Perhaps there’s nothing quite as frustrating as trying and failing to fall asleep. But if you’re one of the many people who struggle to switch off come bedtime, the findings of a new study might give you some hope—and the songs—you need to help you get your dream on.
UNSW Ph.D. student in the science of music for sleep, Thomas Dickson says that listening to music could hold the answer to a better night’s sleep. The music psychology researcher says listening to music at bedtime can not only help people fall asleep quicker but also improve sleep quality.
“Music has a solid evidence base as one of the better researched non-pharmacological sleep aids that can improve individual’s sleep, both in terms of insomnia and the quality of sleep,” he says.
According to Mr Dickson’s research, listening to music changes what can be a stressful experience of trying to sleep into a more pleasant one. As well as inducing relaxation and a sleepier state, music offers a distraction from stressful thoughts and can also mask out distracting noises in the environment.
His latest study with Professor Emery Schubert, “Musical Features that Aid Sleep,” published in Musicae Scientia, goes one step further, identifying the specific characteristics of music that is successful in aiding sleep.
“While previous studies of music as a sleep aid have shown music to be beneficial in helping sleep, little research has investigated the specific features of music that have improved sleep,” Mr Dickson says.
“In this study, we asked individuals about what music they’ve used in the past, and did it successfully help them sleep. We identified that music successfully used for sleep had certain musical properties, compared to music that was unsuccessful.”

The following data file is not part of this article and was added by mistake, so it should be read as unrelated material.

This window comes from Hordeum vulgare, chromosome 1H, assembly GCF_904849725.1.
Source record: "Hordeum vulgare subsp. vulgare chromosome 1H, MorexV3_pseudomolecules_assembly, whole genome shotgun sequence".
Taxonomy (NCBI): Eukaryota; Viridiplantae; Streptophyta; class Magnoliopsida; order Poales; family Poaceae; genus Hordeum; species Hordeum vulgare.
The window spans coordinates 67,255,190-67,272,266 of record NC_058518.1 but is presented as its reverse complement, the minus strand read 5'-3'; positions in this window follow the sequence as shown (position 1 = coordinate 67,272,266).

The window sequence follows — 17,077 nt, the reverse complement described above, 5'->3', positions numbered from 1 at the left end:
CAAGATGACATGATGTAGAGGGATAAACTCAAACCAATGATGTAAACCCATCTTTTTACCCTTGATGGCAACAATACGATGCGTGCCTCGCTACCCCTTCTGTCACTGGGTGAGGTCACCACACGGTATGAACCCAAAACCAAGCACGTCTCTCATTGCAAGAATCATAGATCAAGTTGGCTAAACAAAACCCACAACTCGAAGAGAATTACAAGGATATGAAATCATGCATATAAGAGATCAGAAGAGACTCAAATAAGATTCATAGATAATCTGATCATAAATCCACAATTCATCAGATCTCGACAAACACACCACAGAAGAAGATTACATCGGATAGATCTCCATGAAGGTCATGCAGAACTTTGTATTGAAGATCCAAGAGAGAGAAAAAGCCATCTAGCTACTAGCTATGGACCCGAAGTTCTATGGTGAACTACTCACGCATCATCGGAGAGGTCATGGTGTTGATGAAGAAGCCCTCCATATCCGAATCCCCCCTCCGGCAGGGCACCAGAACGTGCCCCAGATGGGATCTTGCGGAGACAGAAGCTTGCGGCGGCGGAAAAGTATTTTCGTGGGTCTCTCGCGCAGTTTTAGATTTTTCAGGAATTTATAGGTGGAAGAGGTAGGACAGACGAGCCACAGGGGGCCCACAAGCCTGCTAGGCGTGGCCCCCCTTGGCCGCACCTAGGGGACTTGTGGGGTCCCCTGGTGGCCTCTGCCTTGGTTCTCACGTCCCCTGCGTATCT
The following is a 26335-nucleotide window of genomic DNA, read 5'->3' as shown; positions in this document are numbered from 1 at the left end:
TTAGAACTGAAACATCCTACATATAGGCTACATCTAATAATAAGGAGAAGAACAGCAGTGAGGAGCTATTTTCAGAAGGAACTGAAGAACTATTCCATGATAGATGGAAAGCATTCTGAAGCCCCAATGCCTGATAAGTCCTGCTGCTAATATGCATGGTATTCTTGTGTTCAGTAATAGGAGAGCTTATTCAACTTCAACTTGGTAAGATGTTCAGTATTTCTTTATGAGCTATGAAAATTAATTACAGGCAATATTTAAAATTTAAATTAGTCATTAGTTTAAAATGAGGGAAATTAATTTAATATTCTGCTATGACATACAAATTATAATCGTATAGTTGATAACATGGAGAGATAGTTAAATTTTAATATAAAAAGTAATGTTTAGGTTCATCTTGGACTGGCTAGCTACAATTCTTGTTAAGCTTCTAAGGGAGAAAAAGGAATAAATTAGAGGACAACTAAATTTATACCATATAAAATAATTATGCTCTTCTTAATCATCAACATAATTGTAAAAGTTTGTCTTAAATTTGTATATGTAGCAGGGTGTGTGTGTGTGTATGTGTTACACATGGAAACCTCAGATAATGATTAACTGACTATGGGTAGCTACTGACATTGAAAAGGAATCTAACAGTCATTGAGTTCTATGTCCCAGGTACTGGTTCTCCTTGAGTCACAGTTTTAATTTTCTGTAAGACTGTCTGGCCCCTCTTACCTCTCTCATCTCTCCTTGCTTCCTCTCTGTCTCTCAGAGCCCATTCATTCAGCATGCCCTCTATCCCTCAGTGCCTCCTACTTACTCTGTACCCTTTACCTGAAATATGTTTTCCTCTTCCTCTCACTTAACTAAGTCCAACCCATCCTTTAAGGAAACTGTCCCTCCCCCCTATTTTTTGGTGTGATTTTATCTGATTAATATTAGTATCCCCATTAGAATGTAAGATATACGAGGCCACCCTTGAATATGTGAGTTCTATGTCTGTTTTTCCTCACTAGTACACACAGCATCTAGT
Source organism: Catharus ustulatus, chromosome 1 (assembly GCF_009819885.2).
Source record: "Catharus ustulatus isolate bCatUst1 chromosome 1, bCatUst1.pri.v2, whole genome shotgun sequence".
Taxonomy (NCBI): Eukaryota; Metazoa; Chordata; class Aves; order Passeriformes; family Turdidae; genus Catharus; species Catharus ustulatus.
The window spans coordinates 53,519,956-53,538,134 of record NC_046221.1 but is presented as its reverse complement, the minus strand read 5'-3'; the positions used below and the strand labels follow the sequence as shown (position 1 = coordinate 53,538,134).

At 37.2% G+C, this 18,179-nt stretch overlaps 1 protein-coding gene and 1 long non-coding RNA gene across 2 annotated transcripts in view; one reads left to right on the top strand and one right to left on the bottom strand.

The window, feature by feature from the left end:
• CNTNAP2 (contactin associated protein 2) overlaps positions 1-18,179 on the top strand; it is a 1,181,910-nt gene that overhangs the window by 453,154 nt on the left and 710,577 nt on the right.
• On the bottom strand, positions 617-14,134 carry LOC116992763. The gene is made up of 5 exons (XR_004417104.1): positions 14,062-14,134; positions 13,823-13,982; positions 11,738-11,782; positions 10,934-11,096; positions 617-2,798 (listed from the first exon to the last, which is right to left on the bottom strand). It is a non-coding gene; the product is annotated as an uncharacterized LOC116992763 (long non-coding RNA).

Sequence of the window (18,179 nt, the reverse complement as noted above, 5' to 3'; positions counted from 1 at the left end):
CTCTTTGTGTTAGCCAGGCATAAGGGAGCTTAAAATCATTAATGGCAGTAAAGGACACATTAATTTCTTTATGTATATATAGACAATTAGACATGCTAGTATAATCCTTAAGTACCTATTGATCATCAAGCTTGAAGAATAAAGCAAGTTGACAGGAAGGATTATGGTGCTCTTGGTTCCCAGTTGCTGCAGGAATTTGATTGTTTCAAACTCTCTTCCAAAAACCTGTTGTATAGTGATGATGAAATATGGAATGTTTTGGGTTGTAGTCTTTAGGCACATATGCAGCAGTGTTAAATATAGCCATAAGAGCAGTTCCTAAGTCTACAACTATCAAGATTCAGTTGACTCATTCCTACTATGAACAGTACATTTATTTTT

Musical features to aid sleep
The study revealed music that aided sleep had more emphasis in lower frequencies such as a stronger bass, had a slow and sustained duration of musical notes, and had non-danceable rhythms.
“In music terms, the music had quite a dark mix, it was legato, and was not complex or strong in rhythmic activity,” Mr Dickson says.
The research also suggests it’s not just classical music or lullabies that can help people sleep. In fact, individuals can fall asleep to a wide variety of music genres.
“Based on the findings of the study, we have evidence that the musical features we uncovered appeared to be more important than the genre in aiding sleep,” he says.
For those considering turning on the speaker to help switch off, consistency is key.
Mr Dickson recommends making music a part of your bedtime routine. He says developing the habit of listening to music for 45 minutes at bedtime for about a month has been shown to positively impact sleep patterns.
However, if you’re a healthy sleeper, music isn’t likely to improve the quality of your sleep further. And while there are no known side effects for using music as a sleep aid, it’s always best to consult with your GP first, Mr Dickson says.
“Music is most useful for people who struggle to sleep because of insomnia related to anxiety or stress, rather than medical issues like sleep apnoea,” he says.
“If you listen to music every night, at the same time for at least three weeks, at that point, we start statistically seeing improved sleep quality, and individuals with insomnia becoming healthy sleepers.”
For your best chance for a good night’s sleep with music, Mr Dickson suggests compiling a dedicated sleep playlist with songs that have the characteristics conducive to aiding sleep. He also recommends the volume is kept under 40 decibels, which is about as quiet as comfortably possible.
“If people listen to music they enjoy, they can enjoy going to sleep more,” he says.